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10 players who need to step up in 2019
In line with that, there are a number of players who should step up big time in the next window to give their respective a fighting chance of making it to the biggest stage of international basketball.
In the same breath, there are also players whose teams have already qualified to the World Cup, but these same players need to also step up so that they can make a lot of noise in the quadrennial event in China.
Here are some FIBA Asia players whom I want to see step up this year:
Mohammad Shaher Hussein (Jordan)
The Jordanian big man has played in every Asian Qualifiers game so far, but his impact has seen its peaks and valleys. He was a borderline double-double machine in the first couple of windows, but his production since then has dipped. On paper, he along with Ahmad Al Dwairi and Zaid Abbas should form a fearsome triple tower combination for Jordan, but in reality, it seems like Hussein has become the odd man out. If he regains his high level of production, though, Jordan should rattle off at least one final window win.
Wael Arakji (Lebanon)
I am happy this firecracker of a guard is back! He is one of the most exciting talents in the entire continent, and with him back in the fold, the Cedars' chances of notching a win or two in the final window are quite strong. This leaping lefty is going to be a game-changer, that much is for sure. With him as Lebanon's main floor general, some pressure will be taken off the plate of guys like Ater Majok and Ali Haidar, and that should make the Tall Blacks and Koreans quiver in their boots even a little bit.
Ali Haidar (Lebanon)
Speaking of Haidar, the 6ft 7in (2.01m) power forward has had a roller coaster of performances so far in the Asian Qualifiers. He can score in bunches in one game and then put up bricks in the next. We saw that from him in the last two windows, and that inconsistency needs to stop if Lebanon are to rally in the final window. The Cedars don't really need Haidar to be a double-double guy, but he should be a good complement to Majok, who has become a solid presence in the middle for the West Asian side.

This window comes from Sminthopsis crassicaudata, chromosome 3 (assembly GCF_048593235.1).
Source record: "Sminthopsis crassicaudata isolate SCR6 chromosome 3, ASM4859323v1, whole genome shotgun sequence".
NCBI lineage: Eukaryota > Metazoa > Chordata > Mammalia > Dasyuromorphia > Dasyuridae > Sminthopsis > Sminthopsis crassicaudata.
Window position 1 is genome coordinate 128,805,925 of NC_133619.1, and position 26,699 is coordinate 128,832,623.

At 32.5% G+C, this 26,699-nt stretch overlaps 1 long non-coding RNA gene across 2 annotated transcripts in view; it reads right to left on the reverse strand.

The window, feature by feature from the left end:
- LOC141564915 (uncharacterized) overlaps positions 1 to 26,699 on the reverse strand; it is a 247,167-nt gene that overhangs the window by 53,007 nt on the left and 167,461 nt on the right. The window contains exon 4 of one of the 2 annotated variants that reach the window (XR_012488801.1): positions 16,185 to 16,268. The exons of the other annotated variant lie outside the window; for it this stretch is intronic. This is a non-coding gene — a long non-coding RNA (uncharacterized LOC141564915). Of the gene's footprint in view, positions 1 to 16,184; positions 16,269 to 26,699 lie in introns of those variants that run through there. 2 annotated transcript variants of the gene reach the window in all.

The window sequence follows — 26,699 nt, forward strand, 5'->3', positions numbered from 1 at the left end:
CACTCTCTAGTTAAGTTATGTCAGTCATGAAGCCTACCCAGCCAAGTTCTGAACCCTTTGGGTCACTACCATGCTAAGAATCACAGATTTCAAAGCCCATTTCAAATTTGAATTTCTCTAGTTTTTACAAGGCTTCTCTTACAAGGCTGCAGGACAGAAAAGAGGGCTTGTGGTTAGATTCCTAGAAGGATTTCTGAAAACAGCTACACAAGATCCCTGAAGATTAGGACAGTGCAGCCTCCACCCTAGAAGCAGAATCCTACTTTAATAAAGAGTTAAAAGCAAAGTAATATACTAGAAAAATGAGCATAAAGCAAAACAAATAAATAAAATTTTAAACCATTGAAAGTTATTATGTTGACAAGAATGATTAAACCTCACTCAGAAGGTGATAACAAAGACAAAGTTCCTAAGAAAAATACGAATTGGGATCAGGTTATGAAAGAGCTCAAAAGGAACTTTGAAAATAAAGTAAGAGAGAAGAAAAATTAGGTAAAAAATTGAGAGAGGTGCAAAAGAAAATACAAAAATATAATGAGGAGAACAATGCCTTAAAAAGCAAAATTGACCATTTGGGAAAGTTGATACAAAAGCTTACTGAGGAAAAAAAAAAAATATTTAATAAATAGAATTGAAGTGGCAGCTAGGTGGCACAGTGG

Daiki Tanaka (Japan)
This 27-year-old wingman has risen to become one of the bona fide superstars in Japan, though he yet to really break out in a big way for the Akatsuki Five. They don't need him to score a ton, though, especially with Nick Fazekas and Makoto Hiejima at the forefront, but if the 6ft 4in (1.92m) Tanaka can catch fire, then life would be so much easier for Japan in the next window. He can drive and finish strong at the cup and hit from long range as well, so he has the tools to be dominant. All he needs are the minutes and touches to make it all happen.
June Mar Fajardo (Philippines)
I love how Fajardo has improved his play on the international stage, and I love how he won his fifth straight Most Valuable Player award in the Philippine Basketball Association (PBA). I'd love Fajardo even more if he can make a bigger splash in the final window. Maybe a double-double outing like how he played against Kazakhstan? Maybe be the solid low post presence that will enable Andray Blatche, Marcio Lassiter and Paul Lee to tickle the twine from long range. If he can do that, the Filipinos should be in very good shape.